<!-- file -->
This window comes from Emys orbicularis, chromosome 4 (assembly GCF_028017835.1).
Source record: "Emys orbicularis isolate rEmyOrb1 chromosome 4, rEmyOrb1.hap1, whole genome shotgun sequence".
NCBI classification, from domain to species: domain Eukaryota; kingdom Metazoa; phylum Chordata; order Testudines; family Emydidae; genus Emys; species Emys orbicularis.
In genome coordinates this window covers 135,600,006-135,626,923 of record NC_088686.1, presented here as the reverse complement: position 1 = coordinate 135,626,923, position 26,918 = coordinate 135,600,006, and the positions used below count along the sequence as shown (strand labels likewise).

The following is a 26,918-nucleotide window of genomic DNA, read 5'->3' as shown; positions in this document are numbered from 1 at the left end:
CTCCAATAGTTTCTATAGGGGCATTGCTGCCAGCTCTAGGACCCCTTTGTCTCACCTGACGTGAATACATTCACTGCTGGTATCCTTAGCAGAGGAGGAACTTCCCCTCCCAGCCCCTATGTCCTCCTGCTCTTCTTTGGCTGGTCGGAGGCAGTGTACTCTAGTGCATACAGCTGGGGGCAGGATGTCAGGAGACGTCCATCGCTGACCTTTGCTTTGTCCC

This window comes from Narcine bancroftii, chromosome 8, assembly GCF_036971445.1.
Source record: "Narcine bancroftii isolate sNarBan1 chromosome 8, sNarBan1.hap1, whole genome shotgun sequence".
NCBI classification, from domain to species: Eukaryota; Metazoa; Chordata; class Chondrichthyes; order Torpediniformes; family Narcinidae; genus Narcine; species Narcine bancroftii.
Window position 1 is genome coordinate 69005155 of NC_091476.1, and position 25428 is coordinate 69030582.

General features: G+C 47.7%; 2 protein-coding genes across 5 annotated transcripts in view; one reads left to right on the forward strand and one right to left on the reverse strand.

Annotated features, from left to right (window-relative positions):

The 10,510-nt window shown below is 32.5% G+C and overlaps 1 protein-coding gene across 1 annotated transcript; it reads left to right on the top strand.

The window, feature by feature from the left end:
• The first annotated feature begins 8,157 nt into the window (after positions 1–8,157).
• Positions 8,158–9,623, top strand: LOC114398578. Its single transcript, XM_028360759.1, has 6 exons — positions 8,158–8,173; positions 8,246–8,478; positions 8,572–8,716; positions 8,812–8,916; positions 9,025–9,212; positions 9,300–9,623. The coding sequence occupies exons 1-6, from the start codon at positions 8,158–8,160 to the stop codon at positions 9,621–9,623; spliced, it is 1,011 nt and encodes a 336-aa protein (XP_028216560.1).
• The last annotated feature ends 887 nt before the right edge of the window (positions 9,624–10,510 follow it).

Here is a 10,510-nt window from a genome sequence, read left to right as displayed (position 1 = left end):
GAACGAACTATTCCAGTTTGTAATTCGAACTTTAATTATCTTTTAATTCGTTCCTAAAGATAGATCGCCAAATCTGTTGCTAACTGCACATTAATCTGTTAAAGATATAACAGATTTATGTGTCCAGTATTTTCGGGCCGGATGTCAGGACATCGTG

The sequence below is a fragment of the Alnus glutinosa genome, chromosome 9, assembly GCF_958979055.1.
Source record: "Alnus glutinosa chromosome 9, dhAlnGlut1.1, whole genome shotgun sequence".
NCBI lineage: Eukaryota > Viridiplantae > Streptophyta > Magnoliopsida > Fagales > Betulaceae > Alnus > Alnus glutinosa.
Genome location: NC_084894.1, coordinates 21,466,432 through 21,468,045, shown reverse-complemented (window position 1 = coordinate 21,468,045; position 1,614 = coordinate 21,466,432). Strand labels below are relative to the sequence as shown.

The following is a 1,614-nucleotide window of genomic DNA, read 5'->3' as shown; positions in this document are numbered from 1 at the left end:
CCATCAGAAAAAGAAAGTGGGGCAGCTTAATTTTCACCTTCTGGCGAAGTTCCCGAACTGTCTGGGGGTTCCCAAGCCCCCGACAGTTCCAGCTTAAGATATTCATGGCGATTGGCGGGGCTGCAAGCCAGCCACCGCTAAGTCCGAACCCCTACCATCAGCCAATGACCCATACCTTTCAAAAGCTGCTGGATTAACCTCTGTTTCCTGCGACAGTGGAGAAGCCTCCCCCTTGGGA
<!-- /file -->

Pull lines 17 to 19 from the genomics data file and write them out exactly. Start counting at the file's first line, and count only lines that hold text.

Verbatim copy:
• The last annotated feature ends 887 nt before the right edge of the window (positions 9,624–10,510 follow it).

Here is a 10,510-nt window from a genome sequence, read left to right as displayed (position 1 = left end):
GAACGAACTATTCCAGTTTGTAATTCGAACTTTAATTATCTTTTAATTCGTTCCTAAAGATAGATCGCCAAATCTGTTGCTAACTGCACATTAATCTGTTAAAGATATAACAGATTTATGTGTCCAGTATTTTCGGGCCGGATGTCAGGACATCGTG